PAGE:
Natural gas wellhead prices are projected to rise sharply to an average of $4.48 per million cubic feet (Mcf) this winter, almost double the $2.26 per Mcf average price recorded during the 1999-2000 heating season(Figure SR 3). Several factors account for this sharp increase, including: below average stock levels resulting from lagging domestic production in the face of increasing demand from the strong U.S. economy (despite increases in rig counts), increases in summer power-generation demand, which has constrained the inventory build during the refill season, the influence of the rise in crude oil prices on fuel switching and, hence, prices; and inventories of other winter fuels (heating oil in the Northeast and propane in the Midwest) also being below average. It should be noted that mild winter weather as well as higher inventories depressed wellhead prices during most of last year's heating season.

In mid-October of this year, natural gas prices on the NYMEX futures market for the upcoming winter season were trading at prices that were at least 60 percent above those of last year although prices recently have returned to less than $5.00 per MMBtu (Figure 5R4). Prices paid by residential consumers are expected to move up sharply, averaging $8.58 per Mcf in the Midwest, up 30 percent from last winter's average of $6.61(Table SR1). This would be the largest percentage increase of major space-heating fuels to the residential sector and 34 percent above the previous 5-year average of $6.40 per Mcf. Consumers could see slightly higher or lower prices during the winter, depending on whether abnormally cold or warm conditions develop.

Conclusion

The actual outcome regarding the demand, supply, and price of natural gas for this winter will depend very much on the weather. Natural gas commodity or wellhead prices, particularly spot and futures prices, can show high volatility on a daily basis and are very sensitive to shifts in working gas in storage, which is critical for meeting winter demand peaks. For residential gas customers, increases in wellhead costs are usually passed on with a time lag that can significantly reduce the volatility seen in the commodity market because of monthly billing cycles and various state regulatory functions. Although the higher costs are recovered from residential users, the typical residential gas bill shows less severe price spikes compared to those of other fuel users.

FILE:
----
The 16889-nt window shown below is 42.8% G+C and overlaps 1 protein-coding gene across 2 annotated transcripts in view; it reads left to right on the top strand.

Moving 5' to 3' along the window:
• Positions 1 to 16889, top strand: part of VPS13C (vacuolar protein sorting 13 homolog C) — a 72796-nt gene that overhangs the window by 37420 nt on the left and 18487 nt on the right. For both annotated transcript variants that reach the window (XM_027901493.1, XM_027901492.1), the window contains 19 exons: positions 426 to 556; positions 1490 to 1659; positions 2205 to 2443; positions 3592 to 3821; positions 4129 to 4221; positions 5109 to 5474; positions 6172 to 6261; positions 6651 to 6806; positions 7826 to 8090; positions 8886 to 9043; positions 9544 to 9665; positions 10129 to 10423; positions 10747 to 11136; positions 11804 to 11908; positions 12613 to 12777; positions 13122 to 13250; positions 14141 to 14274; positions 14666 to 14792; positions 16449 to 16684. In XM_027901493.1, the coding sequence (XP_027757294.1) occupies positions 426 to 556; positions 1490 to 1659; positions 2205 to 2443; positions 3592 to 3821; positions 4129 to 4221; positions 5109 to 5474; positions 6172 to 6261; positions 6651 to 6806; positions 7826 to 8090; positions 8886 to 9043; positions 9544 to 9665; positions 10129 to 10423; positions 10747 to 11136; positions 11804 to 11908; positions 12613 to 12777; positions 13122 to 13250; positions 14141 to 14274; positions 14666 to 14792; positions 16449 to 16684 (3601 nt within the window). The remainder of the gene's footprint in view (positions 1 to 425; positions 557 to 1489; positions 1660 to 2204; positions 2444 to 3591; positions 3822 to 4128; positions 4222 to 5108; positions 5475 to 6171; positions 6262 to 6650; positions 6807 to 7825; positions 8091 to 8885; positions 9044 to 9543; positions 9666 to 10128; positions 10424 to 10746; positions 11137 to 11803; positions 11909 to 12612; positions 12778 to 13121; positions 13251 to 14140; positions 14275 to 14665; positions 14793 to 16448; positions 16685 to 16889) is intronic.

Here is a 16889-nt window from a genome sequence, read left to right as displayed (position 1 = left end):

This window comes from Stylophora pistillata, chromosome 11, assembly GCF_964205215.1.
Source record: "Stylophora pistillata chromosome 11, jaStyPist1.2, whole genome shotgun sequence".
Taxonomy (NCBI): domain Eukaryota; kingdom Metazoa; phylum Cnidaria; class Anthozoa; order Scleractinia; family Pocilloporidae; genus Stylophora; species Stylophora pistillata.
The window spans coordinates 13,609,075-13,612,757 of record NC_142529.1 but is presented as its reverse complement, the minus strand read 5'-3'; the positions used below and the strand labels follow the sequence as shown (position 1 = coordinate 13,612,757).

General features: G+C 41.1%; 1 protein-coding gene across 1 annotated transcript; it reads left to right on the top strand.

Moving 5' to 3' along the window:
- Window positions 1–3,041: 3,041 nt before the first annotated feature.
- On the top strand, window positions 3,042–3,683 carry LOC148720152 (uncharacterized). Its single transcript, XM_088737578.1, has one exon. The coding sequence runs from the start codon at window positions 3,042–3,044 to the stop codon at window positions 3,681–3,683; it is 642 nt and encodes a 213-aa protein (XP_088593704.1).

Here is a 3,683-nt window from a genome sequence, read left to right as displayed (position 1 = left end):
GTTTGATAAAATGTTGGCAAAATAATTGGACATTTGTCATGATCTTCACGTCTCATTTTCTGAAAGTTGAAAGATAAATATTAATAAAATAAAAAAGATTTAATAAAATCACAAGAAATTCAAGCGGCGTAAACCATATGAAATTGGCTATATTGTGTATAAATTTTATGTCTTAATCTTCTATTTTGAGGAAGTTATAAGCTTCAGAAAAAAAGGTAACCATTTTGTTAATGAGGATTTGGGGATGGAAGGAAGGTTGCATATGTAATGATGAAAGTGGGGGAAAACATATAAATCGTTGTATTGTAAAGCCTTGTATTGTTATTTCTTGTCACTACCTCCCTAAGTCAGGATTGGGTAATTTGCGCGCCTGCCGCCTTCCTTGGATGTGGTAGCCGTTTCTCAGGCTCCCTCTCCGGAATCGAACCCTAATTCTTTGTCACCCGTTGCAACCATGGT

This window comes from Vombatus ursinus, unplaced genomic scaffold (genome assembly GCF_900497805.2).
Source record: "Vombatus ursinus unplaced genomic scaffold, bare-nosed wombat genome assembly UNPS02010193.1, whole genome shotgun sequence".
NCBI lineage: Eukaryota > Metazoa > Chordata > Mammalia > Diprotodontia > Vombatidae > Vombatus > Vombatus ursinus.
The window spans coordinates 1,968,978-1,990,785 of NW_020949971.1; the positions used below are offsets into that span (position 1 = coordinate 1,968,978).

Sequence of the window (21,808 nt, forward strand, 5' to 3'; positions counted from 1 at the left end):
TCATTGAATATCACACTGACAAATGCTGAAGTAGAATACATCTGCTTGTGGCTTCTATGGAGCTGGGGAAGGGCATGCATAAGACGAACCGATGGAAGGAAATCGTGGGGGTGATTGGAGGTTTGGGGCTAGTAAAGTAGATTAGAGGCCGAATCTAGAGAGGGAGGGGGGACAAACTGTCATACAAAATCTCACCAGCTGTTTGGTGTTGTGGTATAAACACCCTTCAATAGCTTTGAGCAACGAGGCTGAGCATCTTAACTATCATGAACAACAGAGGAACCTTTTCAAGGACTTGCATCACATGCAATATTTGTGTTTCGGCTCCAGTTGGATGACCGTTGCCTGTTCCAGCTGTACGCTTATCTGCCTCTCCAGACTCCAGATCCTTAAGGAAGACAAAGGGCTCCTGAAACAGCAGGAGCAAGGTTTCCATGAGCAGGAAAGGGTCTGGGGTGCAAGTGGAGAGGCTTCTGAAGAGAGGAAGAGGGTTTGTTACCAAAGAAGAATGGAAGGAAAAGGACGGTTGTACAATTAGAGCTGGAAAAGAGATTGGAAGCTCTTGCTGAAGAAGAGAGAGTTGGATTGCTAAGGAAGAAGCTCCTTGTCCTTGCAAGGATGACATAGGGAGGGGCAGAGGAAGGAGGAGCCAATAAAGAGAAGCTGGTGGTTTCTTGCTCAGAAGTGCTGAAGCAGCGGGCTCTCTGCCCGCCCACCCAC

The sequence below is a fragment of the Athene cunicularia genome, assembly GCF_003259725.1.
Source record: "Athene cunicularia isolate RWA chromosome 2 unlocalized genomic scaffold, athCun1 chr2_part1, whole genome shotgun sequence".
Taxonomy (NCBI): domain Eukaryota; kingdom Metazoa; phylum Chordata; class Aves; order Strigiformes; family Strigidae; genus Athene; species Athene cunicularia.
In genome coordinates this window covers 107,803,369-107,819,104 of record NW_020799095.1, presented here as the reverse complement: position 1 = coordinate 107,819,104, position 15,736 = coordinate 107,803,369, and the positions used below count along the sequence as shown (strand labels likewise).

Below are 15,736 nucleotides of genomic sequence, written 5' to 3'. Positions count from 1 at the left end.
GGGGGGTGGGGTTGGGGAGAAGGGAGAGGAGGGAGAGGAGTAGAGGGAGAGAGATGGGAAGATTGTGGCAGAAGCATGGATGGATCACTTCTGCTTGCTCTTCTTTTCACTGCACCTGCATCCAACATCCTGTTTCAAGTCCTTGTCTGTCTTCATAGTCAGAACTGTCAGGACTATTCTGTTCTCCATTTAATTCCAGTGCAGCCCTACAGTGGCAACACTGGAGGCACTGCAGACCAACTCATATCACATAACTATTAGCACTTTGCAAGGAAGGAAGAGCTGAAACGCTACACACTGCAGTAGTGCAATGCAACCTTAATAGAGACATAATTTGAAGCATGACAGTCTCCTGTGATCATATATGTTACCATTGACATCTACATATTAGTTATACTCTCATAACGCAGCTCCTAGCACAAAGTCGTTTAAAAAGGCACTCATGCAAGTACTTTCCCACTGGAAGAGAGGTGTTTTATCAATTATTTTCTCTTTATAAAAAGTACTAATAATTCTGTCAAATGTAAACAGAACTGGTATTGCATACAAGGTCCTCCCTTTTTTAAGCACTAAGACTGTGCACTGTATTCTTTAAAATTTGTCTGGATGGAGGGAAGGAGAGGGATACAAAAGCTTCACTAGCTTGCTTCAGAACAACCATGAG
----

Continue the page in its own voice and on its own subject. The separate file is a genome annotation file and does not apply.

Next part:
Illustrative Midwest Consumer Prices and
 Expenditures per Household, for
 Natural Gas in a Normal Winter [1]
 1997-1998 1998-1998 1999-2000 2000-2001
 Actual Actual Actual Base Forecast
Natural Gas (Midwest)
Consumption (mcf) 82.4 84.5 81.7 90.9
Average Price ($/mcf) 6.56 6.27 6.61 8.58
(1.)Normal degree-days, as defined for
this analysis, are calculated by EIA on
a month-to-month basis in such a way as
to incorporate temperature trends
identified through research done by the
National Oceanographic and Atmospheric
Administration.


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Article Details
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Author:Todaro, James M.
Publication:Natural Gas Monthly
Article Type:Statistical Data Included
Geographic Code:1USA
Date:Oct 1, 2000
Words:1460